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Homeland, Season 3, Episode 1 Recap: The Cheese Stands Alone

After a rocky second season, Homeland’s compelling season opener leaves Carrie fending for herself.

Jude Ellison Sady Doyle

Claire Danes as Carrie Mathison, a bipolar CIA agent, in Season 3 of Showtime's Homeland.

I will admit: I don’t have any rational reasons to be so excited for the return of Homeland. The show — which started off strong as the story of obsessive, bipolar CIA agent Carrie Mathison trying to uncover the terrorist affiliations of former American war hero Nicholas Brody — devolved in last year’s second season into a full-tilt soap opera, and not a very good one. 

Carrie is an asset only in the moment she's won a victory. At all other times, she's a disgrace.

The dread Abu Nazir, the made-for-cable Osama-bin-Laden-alike who had indoctrinated Brody into the arts of terror, somehow managed to posthumously blow up the CIA headquarters. The dread Carrie-Brody relationship, which had inexplicably metastasized from a toxic sexual mistake into an undying and star-crossed True Love, lost any semblance of emotional realism. Teenage driving mishaps and drawn-out love triangles were treated as catastrophes on par with international terrorism. Carrie Mathison, a woman who had been defined primarily by her burning need to prevent terrorist attacks, wound up releasing Brody, the prime suspect in a massive terrorist attack, into the woods, just because he happened to be her boyfriend. (Or, alternately, because the writers had somehow lost the last few pages of the script and replaced them with the end of Harry and the Hendersons.)

So we come back, in season three, for a version of Homeland that is just as much a fragmented, smoking ruin as the CIA headquarters themselves, which have yet to be rebuilt after Abu Nazir’s attack. Yet there is some reason to have hope, if only because the show seems to be settling back into its core strengths.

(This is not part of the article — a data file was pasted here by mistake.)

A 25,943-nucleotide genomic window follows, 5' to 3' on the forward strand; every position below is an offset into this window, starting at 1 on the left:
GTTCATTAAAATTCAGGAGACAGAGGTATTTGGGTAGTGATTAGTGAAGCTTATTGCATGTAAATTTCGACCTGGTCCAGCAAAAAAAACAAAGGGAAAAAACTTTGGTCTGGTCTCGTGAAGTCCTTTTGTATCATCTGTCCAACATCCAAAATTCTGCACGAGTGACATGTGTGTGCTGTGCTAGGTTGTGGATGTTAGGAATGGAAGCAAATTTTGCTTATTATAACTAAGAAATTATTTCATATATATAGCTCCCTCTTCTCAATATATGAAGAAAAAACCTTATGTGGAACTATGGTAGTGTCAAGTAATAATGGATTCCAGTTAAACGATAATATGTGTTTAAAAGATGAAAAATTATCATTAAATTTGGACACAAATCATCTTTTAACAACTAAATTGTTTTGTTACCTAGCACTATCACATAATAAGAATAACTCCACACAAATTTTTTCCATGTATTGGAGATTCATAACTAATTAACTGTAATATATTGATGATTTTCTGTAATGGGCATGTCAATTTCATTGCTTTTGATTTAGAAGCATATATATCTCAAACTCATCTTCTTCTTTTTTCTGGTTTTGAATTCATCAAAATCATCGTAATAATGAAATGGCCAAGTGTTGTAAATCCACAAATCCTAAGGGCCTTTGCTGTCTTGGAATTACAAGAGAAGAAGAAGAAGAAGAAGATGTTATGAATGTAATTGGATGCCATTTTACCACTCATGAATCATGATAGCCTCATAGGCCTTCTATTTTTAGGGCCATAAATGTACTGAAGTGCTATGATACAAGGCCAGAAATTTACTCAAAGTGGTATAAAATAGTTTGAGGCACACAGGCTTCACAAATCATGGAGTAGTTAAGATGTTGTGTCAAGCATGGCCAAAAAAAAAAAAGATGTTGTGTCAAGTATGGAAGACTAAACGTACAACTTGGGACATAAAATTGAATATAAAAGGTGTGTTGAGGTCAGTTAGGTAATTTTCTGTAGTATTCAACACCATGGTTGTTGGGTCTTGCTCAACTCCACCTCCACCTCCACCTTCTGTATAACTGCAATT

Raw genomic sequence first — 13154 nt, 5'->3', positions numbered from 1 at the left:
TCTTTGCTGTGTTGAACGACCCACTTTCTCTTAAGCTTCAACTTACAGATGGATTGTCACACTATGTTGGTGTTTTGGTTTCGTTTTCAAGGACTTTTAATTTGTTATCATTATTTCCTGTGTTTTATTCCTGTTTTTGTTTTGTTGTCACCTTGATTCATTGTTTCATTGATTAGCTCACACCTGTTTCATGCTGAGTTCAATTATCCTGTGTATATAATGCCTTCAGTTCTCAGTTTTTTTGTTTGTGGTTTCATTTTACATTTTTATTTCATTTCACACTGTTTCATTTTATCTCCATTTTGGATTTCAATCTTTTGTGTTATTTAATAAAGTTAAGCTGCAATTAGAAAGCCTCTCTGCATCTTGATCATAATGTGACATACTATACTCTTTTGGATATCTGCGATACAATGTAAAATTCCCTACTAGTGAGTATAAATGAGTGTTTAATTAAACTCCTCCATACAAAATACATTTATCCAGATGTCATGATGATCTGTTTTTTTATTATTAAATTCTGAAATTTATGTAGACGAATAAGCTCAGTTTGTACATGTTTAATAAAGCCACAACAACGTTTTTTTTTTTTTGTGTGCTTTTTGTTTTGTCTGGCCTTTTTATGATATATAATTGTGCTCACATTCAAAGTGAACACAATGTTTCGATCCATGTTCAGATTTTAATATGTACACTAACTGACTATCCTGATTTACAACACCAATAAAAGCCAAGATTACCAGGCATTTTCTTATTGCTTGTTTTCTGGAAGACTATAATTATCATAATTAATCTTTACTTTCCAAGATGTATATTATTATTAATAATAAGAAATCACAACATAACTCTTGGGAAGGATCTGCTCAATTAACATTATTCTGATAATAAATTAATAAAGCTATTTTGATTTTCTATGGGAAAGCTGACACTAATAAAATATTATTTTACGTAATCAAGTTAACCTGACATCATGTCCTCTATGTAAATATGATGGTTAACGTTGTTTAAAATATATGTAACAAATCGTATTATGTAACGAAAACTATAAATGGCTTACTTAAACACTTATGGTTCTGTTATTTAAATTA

As the season opens, Carrie testifies before a Congressional committee that is trying to uncover evidence that the CIA overlooked important evidence and thereby laid itself open to attack. The general consensus is that Brody perpetrated the attack, which is not an unreasonable conclusion to reach, given that the bomb was in his car and that his suicide tape — something he recorded before yet another planned attack in Season One, which he then backed down from — was issued to the media. But Carrie keeps lying on the stand, denying that Brody was offered immunity in exchange for helping the CIA to uncover Nazir’s network (he was), denying that she had anything to do with said decision (she did), and saying, hilariously, that she was in the bathroom when the bomb hit and took 14 entire hours to regain consciousness (she wasn’t, she was letting Brody wander free like the sad Bigfoot he is). Meanwhile, someone is leaking documents to the committee, resulting in several of Carrie’s lies, particularly those concerning Brody’s immunity, being either suspected or uncovered outright.

These scenes are heavy-handed and soapy, sure, and Carrie’s cardboard antagonists have an alarming tendency to spell out their exact motivations with blunt speeches — I don’t buy it! I don’t buy half of what you and your colleagues are selling! You’re hiding something, Miss Mathison, and when we find out what it is, we’re going to put the whole lot of you in jail!” — but they do tap back into one of the show’s richest veins: the unfair price Carrie Mathison pays for her personal dysfunction.